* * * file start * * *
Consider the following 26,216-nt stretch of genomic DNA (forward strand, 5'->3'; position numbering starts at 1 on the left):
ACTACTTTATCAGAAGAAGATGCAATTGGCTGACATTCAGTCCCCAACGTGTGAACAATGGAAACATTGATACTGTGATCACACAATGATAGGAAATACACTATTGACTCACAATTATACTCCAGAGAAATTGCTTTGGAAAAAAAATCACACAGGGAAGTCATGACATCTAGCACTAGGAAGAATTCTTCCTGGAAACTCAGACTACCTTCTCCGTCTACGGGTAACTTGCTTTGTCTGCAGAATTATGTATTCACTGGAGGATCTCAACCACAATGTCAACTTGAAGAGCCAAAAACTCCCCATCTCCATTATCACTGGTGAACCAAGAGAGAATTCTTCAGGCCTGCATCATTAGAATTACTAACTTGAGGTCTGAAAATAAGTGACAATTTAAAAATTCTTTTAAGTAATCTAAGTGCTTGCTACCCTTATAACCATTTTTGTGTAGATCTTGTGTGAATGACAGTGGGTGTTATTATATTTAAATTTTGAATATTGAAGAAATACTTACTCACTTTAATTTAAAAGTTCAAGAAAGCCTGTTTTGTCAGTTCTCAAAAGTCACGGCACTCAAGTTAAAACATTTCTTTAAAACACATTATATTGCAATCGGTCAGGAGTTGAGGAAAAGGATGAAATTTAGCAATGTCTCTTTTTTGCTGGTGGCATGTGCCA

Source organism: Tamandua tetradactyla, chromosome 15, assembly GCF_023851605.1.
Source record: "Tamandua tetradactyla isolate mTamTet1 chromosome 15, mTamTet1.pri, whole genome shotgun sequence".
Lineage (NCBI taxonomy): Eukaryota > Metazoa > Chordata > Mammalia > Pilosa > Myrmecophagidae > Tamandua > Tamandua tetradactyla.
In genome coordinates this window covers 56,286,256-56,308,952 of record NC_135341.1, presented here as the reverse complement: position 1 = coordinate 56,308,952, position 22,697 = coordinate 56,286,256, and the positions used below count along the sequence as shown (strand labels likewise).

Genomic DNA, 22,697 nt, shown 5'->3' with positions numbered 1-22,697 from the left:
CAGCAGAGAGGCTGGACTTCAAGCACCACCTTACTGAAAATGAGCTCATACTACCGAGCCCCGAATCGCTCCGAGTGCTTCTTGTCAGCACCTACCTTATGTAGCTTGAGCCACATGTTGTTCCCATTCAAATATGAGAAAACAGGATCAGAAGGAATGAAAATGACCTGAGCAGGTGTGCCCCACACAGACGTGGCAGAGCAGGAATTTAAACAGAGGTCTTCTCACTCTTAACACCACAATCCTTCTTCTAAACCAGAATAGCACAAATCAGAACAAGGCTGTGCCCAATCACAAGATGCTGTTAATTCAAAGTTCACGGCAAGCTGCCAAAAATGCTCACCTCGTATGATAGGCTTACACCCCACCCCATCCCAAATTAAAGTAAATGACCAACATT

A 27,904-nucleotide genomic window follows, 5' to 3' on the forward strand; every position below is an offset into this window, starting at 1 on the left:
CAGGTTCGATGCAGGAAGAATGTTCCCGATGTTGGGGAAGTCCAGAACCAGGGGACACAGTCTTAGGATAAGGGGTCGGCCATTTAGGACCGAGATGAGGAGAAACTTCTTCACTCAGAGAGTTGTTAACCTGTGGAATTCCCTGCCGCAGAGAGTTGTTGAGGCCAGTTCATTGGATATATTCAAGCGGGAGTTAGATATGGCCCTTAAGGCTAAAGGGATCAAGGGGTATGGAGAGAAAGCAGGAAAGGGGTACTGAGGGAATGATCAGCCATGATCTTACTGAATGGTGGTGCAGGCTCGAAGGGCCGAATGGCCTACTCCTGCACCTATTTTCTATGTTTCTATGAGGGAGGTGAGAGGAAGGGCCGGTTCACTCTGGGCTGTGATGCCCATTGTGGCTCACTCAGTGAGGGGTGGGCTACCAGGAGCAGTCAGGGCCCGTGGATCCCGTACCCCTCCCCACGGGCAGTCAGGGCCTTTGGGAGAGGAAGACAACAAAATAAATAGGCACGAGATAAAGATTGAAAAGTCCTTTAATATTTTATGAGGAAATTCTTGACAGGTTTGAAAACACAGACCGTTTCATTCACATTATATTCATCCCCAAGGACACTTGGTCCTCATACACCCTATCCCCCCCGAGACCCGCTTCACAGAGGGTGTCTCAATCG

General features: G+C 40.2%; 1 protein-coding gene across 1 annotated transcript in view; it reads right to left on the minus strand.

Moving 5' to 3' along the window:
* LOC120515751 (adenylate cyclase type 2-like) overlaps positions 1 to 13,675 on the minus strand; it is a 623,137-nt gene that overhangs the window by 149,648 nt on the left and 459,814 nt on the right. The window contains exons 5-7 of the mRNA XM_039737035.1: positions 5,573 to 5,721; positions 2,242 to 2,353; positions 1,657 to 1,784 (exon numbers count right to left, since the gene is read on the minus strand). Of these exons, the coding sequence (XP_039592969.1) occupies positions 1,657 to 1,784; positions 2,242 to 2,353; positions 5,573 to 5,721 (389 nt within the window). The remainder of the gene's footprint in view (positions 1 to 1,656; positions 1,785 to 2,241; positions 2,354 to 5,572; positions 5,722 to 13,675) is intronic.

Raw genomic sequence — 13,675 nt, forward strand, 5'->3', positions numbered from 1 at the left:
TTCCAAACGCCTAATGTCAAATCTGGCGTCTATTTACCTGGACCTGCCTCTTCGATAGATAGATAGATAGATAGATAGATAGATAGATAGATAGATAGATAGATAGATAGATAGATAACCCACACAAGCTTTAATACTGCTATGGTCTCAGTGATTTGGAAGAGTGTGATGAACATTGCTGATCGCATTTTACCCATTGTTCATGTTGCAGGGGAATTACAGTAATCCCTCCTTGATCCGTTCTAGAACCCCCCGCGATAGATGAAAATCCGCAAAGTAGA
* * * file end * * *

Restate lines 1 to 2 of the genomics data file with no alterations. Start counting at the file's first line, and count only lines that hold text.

Consider the following 26,216-nt stretch of genomic DNA (forward strand, 5'->3'; position numbering starts at 1 on the left):
ACTACTTTATCAGAAGAAGATGCAATTGGCTGACATTCAGTCCCCAACGTGTGAACAATGGAAACATTGATACTGTGATCACACAATGATAGGAAATACACTATTGACTCACAATTATACTCCAGAGAAATTGCTTTGGAAAAAAAATCACACAGGGAAGTCATGACATCTAGCACTAGGAAGAATTCTTCCTGGAAACTCAGACTACCTTCTCCGTCTACGGGTAACTTGCTTTGTCTGCAGAATTATGTATTCACTGGAGGATCTCAACCACAATGTCAACTTGAAGAGCCAAAAACTCCCCATCTCCATTATCACTGGTGAACCAAGAGAGAATTCTTCAGGCCTGCATCATTAGAATTACTAACTTGAGGTCTGAAAATAAGTGACAATTTAAAAATTCTTTTAAGTAATCTAAGTGCTTGCTACCCTTATAACCATTTTTGTGTAGATCTTGTGTGAATGACAGTGGGTGTTATTATATTTAAATTTTGAATATTGAAGAAATACTTACTCACTTTAATTTAAAAGTTCAAGAAAGCCTGTTTTGTCAGTTCTCAAAAGTCACGGCACTCAAGTTAAAACATTTCTTTAAAACACATTATATTGCAATCGGTCAGGAGTTGAGGAAAAGGATGAAATTTAGCAATGTCTCTTTTTTGCTGGTGGCATGTGCCA